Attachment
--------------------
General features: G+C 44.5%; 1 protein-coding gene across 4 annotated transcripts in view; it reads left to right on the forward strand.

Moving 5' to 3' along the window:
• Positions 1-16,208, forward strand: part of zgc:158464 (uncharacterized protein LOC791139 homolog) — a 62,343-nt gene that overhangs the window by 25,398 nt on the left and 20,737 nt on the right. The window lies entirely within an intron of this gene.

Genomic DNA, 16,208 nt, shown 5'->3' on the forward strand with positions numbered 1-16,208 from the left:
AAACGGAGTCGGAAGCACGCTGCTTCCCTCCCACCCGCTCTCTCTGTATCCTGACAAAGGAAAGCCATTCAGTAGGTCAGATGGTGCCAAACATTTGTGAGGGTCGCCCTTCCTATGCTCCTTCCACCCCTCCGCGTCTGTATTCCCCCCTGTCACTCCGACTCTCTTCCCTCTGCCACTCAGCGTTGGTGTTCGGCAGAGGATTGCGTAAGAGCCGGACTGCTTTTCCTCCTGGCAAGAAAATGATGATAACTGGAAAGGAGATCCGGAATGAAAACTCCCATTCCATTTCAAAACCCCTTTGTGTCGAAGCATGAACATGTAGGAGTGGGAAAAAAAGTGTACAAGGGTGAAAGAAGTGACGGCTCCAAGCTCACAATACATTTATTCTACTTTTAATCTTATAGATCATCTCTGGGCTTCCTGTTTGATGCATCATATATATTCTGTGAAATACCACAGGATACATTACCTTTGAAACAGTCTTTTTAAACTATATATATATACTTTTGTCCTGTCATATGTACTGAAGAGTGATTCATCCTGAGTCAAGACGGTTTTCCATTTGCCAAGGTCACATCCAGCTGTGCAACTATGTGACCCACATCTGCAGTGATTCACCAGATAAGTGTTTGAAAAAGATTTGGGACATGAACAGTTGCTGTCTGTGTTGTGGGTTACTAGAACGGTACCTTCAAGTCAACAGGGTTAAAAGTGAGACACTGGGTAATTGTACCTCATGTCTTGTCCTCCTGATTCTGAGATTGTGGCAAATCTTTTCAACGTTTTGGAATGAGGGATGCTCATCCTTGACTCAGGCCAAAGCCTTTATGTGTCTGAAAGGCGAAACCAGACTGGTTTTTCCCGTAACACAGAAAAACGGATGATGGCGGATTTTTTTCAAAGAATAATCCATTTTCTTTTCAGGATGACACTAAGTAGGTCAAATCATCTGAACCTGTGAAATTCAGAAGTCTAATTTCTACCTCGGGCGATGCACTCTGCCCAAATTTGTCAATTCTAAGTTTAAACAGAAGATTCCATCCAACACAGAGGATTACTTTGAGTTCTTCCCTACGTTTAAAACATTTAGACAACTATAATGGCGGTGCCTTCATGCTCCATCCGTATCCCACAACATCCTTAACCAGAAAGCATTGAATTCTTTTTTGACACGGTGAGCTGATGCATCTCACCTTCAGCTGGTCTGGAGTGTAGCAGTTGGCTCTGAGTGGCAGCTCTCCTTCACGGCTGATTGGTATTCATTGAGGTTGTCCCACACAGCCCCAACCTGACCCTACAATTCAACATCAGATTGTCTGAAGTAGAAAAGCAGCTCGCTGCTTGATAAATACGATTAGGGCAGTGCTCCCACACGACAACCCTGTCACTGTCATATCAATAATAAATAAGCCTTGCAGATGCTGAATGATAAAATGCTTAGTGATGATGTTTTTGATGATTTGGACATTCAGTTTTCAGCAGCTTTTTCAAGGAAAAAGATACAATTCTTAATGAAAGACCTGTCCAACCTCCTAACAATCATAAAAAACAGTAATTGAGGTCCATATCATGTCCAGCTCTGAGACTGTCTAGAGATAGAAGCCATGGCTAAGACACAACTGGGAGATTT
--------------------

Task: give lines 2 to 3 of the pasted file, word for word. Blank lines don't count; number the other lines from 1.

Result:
Moving 5' to 3' along the window:
• Positions 1-16,208, forward strand: part of zgc:158464 (uncharacterized protein LOC791139 homolog) — a 62,343-nt gene that overhangs the window by 25,398 nt on the left and 20,737 nt on the right. The window lies entirely within an intron of this gene.